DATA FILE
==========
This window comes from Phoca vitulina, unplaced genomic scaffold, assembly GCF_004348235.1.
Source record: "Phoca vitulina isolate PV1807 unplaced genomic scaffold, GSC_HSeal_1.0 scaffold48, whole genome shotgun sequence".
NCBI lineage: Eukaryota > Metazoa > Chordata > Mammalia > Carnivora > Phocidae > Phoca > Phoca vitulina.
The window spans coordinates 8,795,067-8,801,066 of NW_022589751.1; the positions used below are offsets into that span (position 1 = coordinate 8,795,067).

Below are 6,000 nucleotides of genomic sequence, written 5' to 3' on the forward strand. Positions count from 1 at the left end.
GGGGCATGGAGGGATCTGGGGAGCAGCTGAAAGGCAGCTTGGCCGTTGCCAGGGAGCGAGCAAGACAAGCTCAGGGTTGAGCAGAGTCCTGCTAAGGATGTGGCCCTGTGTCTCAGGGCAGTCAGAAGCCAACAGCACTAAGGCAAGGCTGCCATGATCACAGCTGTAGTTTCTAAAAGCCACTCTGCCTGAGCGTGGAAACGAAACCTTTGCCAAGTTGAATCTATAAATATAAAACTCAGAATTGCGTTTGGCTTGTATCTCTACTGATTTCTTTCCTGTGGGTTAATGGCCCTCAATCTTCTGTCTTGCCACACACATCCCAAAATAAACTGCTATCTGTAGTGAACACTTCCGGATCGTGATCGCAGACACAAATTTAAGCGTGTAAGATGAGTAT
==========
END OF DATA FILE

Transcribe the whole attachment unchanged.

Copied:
This window comes from Phoca vitulina, unplaced genomic scaffold, assembly GCF_004348235.1.
Source record: "Phoca vitulina isolate PV1807 unplaced genomic scaffold, GSC_HSeal_1.0 scaffold48, whole genome shotgun sequence".
NCBI lineage: Eukaryota > Metazoa > Chordata > Mammalia > Carnivora > Phocidae > Phoca > Phoca vitulina.
The window spans coordinates 8,795,067-8,801,066 of NW_022589751.1; the positions used below are offsets into that span (position 1 = coordinate 8,795,067).

Below are 6,000 nucleotides of genomic sequence, written 5' to 3' on the forward strand. Positions count from 1 at the left end.
GGGGCATGGAGGGATCTGGGGAGCAGCTGAAAGGCAGCTTGGCCGTTGCCAGGGAGCGAGCAAGACAAGCTCAGGGTTGAGCAGAGTCCTGCTAAGGATGTGGCCCTGTGTCTCAGGGCAGTCAGAAGCCAACAGCACTAAGGCAAGGCTGCCATGATCACAGCTGTAGTTTCTAAAAGCCACTCTGCCTGAGCGTGGAAACGAAACCTTTGCCAAGTTGAATCTATAAATATAAAACTCAGAATTGCGTTTGGCTTGTATCTCTACTGATTTCTTTCCTGTGGGTTAATGGCCCTCAATCTTCTGTCTTGCCACACACATCCCAAAATAAACTGCTATCTGTAGTGAACACTTCCGGATCGTGATCGCAGACACAAATTTAAGCGTGTAAGATGAGTAT